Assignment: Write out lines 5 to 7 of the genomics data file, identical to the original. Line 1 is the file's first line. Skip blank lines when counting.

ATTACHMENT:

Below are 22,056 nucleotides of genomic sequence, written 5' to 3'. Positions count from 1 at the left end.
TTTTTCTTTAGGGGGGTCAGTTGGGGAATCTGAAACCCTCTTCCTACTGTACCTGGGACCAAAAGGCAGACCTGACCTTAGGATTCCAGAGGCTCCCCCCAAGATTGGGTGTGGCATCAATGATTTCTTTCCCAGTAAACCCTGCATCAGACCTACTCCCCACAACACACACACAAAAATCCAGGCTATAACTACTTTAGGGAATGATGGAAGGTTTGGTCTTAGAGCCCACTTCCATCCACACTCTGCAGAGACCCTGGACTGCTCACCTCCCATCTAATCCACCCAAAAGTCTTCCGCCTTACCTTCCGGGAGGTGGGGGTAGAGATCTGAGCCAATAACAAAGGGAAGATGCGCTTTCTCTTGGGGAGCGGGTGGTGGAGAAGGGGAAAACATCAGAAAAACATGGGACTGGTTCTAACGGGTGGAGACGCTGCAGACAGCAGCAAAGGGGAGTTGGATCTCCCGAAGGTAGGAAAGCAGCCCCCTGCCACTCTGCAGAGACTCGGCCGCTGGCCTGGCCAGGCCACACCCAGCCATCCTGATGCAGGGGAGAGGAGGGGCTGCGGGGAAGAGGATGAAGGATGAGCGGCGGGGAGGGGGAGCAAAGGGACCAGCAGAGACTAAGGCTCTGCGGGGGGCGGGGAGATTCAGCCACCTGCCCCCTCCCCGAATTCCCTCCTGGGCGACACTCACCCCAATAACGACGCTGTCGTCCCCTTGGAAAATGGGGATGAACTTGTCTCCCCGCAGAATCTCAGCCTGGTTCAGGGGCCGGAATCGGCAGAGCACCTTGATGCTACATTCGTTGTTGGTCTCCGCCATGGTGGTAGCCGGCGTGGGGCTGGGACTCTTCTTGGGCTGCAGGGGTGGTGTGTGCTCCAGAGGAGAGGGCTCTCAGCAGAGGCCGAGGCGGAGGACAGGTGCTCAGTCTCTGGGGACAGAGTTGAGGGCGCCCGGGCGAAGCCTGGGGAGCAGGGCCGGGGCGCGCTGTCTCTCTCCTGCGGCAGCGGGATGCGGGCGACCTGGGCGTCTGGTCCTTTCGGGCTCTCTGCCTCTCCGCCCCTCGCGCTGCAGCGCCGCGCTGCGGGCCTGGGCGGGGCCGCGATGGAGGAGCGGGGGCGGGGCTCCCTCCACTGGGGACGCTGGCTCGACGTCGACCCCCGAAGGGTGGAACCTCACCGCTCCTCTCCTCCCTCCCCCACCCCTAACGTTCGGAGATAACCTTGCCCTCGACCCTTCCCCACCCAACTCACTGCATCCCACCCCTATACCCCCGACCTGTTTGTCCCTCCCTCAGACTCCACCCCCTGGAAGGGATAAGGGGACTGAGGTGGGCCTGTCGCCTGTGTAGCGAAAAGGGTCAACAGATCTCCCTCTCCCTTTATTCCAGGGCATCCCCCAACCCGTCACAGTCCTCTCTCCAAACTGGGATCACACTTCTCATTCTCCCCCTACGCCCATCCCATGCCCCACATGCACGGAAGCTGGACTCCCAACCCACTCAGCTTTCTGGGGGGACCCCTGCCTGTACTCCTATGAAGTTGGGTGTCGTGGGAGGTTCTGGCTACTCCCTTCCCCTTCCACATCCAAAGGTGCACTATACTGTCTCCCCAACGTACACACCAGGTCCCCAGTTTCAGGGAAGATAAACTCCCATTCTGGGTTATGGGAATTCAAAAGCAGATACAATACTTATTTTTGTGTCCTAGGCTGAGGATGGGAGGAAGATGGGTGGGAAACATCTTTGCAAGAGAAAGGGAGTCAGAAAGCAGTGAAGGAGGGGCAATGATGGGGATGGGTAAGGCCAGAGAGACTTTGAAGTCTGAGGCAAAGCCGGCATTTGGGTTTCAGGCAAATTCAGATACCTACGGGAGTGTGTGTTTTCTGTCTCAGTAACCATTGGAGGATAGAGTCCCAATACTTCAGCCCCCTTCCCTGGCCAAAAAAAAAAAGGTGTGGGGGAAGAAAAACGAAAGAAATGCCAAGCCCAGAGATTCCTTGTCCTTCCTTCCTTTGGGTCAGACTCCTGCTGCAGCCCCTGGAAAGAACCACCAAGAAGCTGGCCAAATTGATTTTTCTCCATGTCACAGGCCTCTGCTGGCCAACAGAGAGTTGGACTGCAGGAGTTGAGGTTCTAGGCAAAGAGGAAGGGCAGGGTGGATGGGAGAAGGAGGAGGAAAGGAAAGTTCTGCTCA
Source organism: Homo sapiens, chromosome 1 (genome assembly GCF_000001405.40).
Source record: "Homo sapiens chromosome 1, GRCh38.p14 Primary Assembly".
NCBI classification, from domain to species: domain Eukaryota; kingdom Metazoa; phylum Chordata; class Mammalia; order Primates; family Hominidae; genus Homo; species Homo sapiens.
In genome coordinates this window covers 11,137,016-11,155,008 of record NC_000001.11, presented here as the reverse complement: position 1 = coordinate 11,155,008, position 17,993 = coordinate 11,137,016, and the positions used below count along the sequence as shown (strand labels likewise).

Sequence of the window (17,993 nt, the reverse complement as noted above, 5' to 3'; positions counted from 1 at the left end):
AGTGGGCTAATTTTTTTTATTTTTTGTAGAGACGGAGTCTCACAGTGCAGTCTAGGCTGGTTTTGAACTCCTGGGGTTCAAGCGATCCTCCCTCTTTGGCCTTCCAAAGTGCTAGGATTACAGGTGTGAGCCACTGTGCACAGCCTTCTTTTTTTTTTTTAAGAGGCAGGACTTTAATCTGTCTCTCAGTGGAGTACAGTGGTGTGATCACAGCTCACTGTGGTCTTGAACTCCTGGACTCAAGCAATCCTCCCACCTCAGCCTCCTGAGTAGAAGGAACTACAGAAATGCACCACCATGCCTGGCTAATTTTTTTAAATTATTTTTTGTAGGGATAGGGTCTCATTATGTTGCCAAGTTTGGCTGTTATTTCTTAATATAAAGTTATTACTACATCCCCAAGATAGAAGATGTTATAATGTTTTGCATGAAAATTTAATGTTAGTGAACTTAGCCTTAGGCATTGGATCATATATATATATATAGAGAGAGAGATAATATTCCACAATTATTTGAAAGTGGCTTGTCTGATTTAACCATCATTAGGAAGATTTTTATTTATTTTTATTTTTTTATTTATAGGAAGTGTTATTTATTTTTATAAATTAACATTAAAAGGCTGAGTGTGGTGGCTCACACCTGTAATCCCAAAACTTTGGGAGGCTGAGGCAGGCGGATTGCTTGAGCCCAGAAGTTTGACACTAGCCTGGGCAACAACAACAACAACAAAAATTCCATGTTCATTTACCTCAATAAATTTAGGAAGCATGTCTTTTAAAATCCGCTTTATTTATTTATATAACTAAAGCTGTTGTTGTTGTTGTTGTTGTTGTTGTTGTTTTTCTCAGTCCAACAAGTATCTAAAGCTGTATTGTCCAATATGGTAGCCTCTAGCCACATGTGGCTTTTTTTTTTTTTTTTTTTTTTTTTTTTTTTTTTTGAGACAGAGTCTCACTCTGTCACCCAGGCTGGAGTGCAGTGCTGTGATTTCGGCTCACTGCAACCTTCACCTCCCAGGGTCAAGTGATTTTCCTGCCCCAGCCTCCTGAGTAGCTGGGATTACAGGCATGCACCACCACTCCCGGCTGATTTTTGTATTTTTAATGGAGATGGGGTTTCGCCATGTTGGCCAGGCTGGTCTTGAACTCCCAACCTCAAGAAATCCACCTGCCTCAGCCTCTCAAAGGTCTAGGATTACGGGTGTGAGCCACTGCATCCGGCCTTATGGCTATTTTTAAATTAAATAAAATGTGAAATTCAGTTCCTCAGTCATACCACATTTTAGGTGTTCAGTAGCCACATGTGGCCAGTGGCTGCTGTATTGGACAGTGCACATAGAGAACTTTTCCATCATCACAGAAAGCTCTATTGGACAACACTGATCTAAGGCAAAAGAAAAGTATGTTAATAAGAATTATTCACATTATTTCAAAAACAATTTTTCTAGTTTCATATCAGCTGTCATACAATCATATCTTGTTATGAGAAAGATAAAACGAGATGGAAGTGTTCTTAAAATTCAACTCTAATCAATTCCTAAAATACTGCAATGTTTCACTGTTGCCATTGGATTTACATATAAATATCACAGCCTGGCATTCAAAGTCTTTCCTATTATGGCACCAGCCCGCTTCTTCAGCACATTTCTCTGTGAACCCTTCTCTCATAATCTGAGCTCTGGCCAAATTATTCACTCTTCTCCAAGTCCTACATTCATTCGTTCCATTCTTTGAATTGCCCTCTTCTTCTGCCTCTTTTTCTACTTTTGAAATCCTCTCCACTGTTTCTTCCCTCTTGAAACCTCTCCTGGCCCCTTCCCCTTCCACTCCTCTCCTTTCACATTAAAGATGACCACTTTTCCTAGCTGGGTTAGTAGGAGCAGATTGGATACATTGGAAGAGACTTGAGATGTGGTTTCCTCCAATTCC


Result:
NCBI classification, from domain to species: domain Eukaryota; kingdom Metazoa; phylum Chordata; class Mammalia; order Primates; family Hominidae; genus Homo; species Homo sapiens.
In genome coordinates this window covers 11,137,016-11,155,008 of record NC_000001.11, presented here as the reverse complement: position 1 = coordinate 11,155,008, position 17,993 = coordinate 11,137,016, and the positions used below count along the sequence as shown (strand labels likewise).

Sequence of the window (17,993 nt, the reverse complement as noted above, 5' to 3'; positions counted from 1 at the left end):